The World Health Organization on Thursday raised the maximum alert level for an epidemic of smallpox (formerly known as monkeypox), deeming it to be sufficiently under control nearly a year after the unprecedented outbreak of the disease began outside endemic areas.
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This pandemic “no longer constitutes a Public Health Emergency of International Concern,” said WHO Director-General Tedros Adhanom Ghebreyesus at a press conference, based on the recommendation of the WHO Emergency Committee.
The announcement comes exactly a week after the World Health Organization’s highest alert level for COVID was raised.
“While the emergencies related to smallpox and COVID-19 end, the risk of more waves remains for both. Both viruses continue to circulate and both continue to kill,” warned Dr. Tedros, though.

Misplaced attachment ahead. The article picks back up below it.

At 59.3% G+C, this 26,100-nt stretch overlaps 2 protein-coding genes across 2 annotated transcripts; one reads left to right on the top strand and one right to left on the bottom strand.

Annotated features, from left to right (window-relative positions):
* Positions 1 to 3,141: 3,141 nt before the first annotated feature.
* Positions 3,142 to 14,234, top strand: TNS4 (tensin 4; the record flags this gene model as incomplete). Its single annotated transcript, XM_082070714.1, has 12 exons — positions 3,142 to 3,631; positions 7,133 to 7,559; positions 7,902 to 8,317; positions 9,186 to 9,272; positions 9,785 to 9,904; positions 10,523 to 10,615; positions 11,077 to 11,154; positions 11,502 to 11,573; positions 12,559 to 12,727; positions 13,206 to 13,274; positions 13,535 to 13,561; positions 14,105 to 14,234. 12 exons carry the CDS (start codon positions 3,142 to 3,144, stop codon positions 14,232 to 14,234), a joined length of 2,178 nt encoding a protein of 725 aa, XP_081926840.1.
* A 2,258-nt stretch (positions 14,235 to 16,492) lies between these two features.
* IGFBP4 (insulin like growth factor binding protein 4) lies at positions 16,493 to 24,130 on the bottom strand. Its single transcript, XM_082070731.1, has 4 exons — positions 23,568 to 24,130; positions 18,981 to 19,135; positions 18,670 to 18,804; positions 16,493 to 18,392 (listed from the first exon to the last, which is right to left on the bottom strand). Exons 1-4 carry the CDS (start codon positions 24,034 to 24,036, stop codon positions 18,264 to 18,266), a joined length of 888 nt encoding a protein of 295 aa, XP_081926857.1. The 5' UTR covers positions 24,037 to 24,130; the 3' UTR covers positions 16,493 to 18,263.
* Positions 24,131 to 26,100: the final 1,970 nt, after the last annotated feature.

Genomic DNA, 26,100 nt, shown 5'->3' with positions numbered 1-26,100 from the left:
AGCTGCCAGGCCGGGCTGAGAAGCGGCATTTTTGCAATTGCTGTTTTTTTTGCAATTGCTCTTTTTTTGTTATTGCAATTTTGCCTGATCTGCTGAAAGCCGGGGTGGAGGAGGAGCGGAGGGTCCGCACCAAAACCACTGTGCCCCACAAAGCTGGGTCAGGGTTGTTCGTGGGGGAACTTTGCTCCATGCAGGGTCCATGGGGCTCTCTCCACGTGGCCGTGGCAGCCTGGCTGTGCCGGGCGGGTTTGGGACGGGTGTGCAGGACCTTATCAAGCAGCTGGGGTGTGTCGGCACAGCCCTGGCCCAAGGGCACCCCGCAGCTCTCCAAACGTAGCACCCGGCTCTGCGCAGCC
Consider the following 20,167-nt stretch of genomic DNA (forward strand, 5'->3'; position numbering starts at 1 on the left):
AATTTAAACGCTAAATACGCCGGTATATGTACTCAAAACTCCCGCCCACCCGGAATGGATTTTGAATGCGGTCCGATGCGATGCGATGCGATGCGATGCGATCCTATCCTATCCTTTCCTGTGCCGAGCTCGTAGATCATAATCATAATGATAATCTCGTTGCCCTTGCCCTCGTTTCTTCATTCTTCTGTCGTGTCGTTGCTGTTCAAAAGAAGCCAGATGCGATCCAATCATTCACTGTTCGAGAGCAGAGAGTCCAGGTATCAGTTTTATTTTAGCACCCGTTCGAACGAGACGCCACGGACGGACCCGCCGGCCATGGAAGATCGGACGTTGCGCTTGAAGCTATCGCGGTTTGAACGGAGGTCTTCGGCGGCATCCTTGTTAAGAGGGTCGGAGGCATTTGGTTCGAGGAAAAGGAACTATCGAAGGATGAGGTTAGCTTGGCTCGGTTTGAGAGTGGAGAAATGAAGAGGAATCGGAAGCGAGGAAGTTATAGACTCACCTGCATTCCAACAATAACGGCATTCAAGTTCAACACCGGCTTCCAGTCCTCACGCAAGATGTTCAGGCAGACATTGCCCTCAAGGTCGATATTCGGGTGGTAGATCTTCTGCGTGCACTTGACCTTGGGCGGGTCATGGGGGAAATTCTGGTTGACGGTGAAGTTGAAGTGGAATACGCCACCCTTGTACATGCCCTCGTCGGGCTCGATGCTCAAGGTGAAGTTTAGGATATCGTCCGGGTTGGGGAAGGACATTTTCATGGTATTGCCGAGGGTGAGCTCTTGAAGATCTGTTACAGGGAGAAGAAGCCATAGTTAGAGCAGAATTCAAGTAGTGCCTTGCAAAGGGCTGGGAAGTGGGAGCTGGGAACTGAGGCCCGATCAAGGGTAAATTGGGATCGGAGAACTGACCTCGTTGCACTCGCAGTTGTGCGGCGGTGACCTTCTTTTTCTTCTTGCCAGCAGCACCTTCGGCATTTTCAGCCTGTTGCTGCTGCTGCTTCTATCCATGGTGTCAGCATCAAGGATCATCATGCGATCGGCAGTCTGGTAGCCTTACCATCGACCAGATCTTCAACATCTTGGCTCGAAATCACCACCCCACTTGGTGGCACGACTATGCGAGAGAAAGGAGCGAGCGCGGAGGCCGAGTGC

Outbreaks of smallpox, as of May 2022, have been observed in Europe and the United States, with the exception of the ten countries in Central and West Africa where the disease has long been endemic.
The Director-General of the World Health Organization declared a Public Health Emergency of International Concern on 23 July 2022.
Since then, the pollution curve has seen a sharp decline. Thus, there were “nearly 90% fewer cases in the last three months than in the previous three months,” Dr. Tedros noted.
So far, some 87,400 cases have been recorded in 111 countries and the disease has claimed 140 lives, according to the latest count, cited by the director-general.
The disease – which is endemic in some countries in West and Central Africa – is characterized by a rash that may appear on the genitals or in the mouth, and may be accompanied by bouts of fever, sore throat, or pain in the lymph nodes.
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